My Top 10 Best Nonfiction Books list is here!
I often get asked, “What do you like to read?” “What are your favorite books? My mind totally draws a blank when I get asked and so I it was about time I sit down and make a comprehensive list. I’ve started with nonfiction, because it has very easily become my favorite genre. The below are the ten books that have drastically changed my life and its course.
10. The Feminine Mystique – Betty Friedan
Like most young women, I imagine, I was introduced to The Feminine Mystique while I was in college –a budding feminist weighed down with the sinful pleasures of freedom (does Sex, Drugs, and Rock N’ Roll sound cliche here?) At first “the problem with no name” felt far away from my world of free Plan B and condoms. But I quickly realized that the problem hadn’t really gone anywhere, it just had new names and new challenges to overcome. Friedan made me seriously contemplate what it means to be a woman, at a time when I wasn’t very serious.
9. The Diary of a Young Girl – Anne Frank
While I can’t say if it is factually true, I believe this diary to be the first real piece of nonfiction I ever read. It prompted me to maintain detailed journals for many years and made me believe that, even as a young girl, my opinions, feelings, and notions were all valid. I didn’t know it then, but this was the beginning of a love affair with nonfiction texts.
8. Fear and Loathing: On the Campaign Trail ’72 – Hunter S. Thompson
Despite, well, everything that is wrong with the man, his writing is some of my favorite. Again, a college introduction was made when I picked up Fear and Loathing as research for a class project. I wound up reading the book for leisure over the summer and into my senior year. I had never fallen in love the Depp flick of a similar title, and had only studied Gonzo journalism lightly in class. Once I read him, I went nuts, devouring all of his books. The fine blend of journalism and personal memoir is enticing, flavorful, and my favorite way to write.
7. I Know Why The Caged Bird Sings – Maya Angelou
I read this for the first time when I was way too young. But I wanted to be a reader and I wanted to be smart and I wanted to understand adult things. So I read it in middle school. While I think most of the complex themes went right over my head and into the sky. The emotion, the perfect words, and the glimpse into a non-white life was an important step for me. I was breaking out of my little Massachusetts town and trying to grapple real problems.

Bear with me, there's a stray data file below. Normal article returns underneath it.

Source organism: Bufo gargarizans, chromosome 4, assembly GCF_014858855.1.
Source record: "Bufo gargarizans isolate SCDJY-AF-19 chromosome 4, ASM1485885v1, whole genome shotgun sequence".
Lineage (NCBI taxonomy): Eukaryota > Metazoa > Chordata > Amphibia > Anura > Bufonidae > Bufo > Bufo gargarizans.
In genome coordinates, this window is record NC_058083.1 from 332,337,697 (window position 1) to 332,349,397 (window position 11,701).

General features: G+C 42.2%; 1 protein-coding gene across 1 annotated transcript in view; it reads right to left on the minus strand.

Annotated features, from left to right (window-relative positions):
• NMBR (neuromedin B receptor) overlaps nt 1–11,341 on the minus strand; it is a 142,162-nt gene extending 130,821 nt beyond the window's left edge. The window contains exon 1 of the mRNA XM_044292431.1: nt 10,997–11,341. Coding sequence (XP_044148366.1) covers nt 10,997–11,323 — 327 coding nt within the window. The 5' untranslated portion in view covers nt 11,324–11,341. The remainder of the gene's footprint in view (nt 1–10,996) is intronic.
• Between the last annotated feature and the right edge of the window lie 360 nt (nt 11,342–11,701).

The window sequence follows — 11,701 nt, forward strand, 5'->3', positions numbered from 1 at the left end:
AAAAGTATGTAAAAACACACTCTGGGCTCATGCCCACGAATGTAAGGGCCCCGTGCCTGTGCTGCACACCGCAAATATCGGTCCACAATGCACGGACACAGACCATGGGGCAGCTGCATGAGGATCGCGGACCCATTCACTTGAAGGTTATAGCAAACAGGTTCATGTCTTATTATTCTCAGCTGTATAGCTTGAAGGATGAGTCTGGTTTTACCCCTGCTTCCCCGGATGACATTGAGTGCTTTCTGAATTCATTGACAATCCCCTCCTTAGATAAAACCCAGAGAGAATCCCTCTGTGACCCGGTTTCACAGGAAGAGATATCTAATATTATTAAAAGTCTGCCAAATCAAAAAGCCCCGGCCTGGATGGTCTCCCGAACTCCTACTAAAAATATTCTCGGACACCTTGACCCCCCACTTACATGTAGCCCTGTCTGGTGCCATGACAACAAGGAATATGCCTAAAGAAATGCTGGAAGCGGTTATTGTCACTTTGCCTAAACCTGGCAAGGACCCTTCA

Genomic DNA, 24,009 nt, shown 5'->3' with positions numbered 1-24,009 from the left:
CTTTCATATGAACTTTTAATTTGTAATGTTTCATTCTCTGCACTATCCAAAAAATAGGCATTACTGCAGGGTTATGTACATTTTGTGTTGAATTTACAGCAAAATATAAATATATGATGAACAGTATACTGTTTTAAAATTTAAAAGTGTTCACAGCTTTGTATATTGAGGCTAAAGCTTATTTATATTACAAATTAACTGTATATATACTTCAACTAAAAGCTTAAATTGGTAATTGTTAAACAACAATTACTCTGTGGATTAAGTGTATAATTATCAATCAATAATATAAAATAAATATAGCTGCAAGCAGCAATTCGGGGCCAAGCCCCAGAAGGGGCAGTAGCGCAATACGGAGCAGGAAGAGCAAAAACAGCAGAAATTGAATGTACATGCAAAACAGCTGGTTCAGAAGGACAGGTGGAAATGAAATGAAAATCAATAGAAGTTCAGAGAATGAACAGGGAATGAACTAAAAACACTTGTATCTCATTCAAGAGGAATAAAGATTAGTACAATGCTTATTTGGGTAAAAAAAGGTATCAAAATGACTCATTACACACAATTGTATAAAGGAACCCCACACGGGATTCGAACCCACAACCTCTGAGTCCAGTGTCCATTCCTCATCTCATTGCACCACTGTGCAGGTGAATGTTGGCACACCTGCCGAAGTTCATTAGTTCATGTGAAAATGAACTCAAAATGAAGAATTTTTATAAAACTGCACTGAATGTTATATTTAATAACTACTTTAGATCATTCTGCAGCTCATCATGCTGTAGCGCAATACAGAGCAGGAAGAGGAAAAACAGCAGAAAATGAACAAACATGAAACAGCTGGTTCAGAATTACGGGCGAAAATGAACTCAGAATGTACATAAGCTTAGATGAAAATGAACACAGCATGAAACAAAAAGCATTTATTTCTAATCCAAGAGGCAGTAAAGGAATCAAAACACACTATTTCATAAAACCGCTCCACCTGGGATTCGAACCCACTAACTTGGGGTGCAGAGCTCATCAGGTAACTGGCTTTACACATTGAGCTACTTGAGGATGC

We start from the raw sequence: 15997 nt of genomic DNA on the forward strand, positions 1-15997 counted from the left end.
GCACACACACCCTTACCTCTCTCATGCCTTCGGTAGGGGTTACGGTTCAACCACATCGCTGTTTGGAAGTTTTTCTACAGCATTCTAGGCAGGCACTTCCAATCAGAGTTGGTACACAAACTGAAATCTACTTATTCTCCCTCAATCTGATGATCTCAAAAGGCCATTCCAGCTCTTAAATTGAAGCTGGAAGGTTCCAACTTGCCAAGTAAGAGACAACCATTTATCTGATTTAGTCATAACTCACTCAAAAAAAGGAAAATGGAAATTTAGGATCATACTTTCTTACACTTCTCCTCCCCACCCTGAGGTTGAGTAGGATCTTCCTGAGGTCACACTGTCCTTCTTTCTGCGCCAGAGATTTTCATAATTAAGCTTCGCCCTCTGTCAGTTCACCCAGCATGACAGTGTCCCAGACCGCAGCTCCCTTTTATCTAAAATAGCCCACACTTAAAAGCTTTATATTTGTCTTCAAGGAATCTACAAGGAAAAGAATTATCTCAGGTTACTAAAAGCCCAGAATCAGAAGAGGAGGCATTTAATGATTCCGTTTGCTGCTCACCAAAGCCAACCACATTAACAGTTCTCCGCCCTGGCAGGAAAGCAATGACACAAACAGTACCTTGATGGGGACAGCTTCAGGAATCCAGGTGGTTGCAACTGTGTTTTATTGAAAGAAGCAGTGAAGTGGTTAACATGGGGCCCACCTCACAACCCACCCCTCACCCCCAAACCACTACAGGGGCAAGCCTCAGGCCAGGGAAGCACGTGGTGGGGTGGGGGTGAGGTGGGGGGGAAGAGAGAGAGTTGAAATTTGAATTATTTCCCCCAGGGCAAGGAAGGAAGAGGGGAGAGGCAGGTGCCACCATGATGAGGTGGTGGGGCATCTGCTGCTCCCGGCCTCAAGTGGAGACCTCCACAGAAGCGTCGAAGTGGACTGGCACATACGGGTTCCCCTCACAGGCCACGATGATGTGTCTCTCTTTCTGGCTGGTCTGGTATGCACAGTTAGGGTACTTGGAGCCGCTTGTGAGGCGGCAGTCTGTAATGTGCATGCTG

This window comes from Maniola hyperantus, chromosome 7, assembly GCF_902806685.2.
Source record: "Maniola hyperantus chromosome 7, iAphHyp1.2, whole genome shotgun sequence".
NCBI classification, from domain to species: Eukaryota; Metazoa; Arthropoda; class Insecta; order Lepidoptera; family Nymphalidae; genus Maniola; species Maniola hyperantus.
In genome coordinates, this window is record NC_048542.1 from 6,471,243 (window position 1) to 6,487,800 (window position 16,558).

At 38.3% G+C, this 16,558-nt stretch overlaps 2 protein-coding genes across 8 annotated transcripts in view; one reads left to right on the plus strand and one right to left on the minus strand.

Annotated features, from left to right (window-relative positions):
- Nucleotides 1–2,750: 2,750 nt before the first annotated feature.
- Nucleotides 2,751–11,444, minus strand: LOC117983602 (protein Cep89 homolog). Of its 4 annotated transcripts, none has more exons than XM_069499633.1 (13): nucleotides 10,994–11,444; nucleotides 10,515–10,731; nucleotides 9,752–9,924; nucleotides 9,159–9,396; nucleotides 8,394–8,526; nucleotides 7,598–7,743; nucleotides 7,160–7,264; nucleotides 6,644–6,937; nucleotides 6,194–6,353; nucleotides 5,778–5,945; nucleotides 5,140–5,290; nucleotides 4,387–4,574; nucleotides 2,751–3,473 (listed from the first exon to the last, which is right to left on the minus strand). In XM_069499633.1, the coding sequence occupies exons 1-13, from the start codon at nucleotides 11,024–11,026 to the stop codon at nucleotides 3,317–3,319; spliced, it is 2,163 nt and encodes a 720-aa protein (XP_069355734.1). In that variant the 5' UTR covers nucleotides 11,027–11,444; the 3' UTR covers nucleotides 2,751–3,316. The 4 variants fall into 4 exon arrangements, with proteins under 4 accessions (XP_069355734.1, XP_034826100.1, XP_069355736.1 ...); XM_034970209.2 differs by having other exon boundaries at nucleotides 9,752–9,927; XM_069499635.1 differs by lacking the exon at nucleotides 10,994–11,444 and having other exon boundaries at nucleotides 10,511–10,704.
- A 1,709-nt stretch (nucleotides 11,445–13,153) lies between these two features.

6. Into the Wild – Jon Krakauer
This book moved my restless little brother. It changed him and he suggested I read it. Knowing this going in, I was already expecting great things, but I too was blown away by the power of this story. As a reader, I could not help but put myself in McCandless’ place, imagining what it would take for me to break away. As a writer, I dreamed of finding a topic as beautiful as McCandless.
5. A Moveable Feast – Ernest Hemingway
I might be a romantic when it comes to Paris in the twenties. You can judge me, it’s ok. But it really doesn’t get any better than Hemingway and Stein and the Fitzgeralds and the whole goddamn crew having a blast. I know I shouldn’t want for a time when I would basically have no rights but I want to, ok? I want to! This is my version of a fairy tale. (I like aggressive drunks and French food.)
4. Notes from No Man’s Land – Eula Biss
Biss’ near perfect collection of essays was another book on my journey to understanding power dynamics and institutional racism. In the simplest of words, what do I have as a white woman that others do not? How can I change things? How can I change myself? Scary and powerful ideas tied with beautiful writing and some damn near perfect structure. (Biss is what I read when I want to learn about creating essays.)
3. Maus I & II – Art Spiegelman
These books are truly spectacular. If you have never read a graphic novel before, I highly suggest you start here. Spiegelman’s re-telling of of his parents time in Nazi Germany woven together with present day interviews with his father, is downright brilliant. You’ll find that I love self-reflective writers and Spiegelman is one of my favorites. He breaks occasionally to reflect on the writing process of such a sensitive piece. The drawings are stunning, the story compelling, and is overwhelming in its skill.
2. Another Bullshit Night in Suck City – Nick Flynn
This book (along with the very different The Great Gatsby) has saved my life multiple times. Flynn’s honesty hits me hard with every reading and makes me think about how rarely I am honest with myself. I am reminded that he comes out of dark places to build a life with a woman he loves and their beautiful daughter. I am forced to think about family beyond the bloodline and how simple storytelling can get so damn complicated. And I am forced to realize that humans are infallible.
1. Here is New York – E.B. White
A classic. Every time I read this piece I notice something new– much like walking down familiar streets in New York City. When your heart is ready to see something, it will. On the outside, White’s essay is about rambling, exploring, going for a walk. But in it he captures a city that, despite its changes and complications, still grips us all in the same way. It does what all great art does– stands the test of time.